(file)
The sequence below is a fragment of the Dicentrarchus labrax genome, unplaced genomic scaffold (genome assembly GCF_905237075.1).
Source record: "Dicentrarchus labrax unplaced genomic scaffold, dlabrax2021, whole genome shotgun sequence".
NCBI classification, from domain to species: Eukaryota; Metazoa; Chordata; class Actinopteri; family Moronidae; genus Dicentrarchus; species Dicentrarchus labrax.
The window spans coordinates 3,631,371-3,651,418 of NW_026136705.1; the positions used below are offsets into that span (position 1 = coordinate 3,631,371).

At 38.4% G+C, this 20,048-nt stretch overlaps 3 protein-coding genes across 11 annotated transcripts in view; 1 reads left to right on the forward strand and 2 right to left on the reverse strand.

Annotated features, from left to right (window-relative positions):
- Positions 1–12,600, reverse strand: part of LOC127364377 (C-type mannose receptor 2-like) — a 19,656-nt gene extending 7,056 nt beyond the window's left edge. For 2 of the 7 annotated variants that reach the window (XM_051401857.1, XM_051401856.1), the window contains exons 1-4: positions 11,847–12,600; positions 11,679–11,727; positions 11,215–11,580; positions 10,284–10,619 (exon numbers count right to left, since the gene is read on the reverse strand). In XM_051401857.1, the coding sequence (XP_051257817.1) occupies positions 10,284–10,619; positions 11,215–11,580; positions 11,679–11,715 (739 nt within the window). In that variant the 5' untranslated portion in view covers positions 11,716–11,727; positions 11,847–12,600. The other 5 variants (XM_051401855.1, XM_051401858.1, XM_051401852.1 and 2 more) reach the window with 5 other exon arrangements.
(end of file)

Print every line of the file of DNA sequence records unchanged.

The sequence below is a fragment of the Dicentrarchus labrax genome, unplaced genomic scaffold (genome assembly GCF_905237075.1).
Source record: "Dicentrarchus labrax unplaced genomic scaffold, dlabrax2021, whole genome shotgun sequence".
NCBI classification, from domain to species: Eukaryota; Metazoa; Chordata; class Actinopteri; family Moronidae; genus Dicentrarchus; species Dicentrarchus labrax.
The window spans coordinates 3,631,371-3,651,418 of NW_026136705.1; the positions used below are offsets into that span (position 1 = coordinate 3,631,371).

At 38.4% G+C, this 20,048-nt stretch overlaps 3 protein-coding genes across 11 annotated transcripts in view; 1 reads left to right on the forward strand and 2 right to left on the reverse strand.

Annotated features, from left to right (window-relative positions):
- Positions 1–12,600, reverse strand: part of LOC127364377 (C-type mannose receptor 2-like) — a 19,656-nt gene extending 7,056 nt beyond the window's left edge. For 2 of the 7 annotated variants that reach the window (XM_051401857.1, XM_051401856.1), the window contains exons 1-4: positions 11,847–12,600; positions 11,679–11,727; positions 11,215–11,580; positions 10,284–10,619 (exon numbers count right to left, since the gene is read on the reverse strand). In XM_051401857.1, the coding sequence (XP_051257817.1) occupies positions 10,284–10,619; positions 11,215–11,580; positions 11,679–11,715 (739 nt within the window). In that variant the 5' untranslated portion in view covers positions 11,716–11,727; positions 11,847–12,600. The other 5 variants (XM_051401855.1, XM_051401858.1, XM_051401852.1 and 2 more) reach the window with 5 other exon arrangements.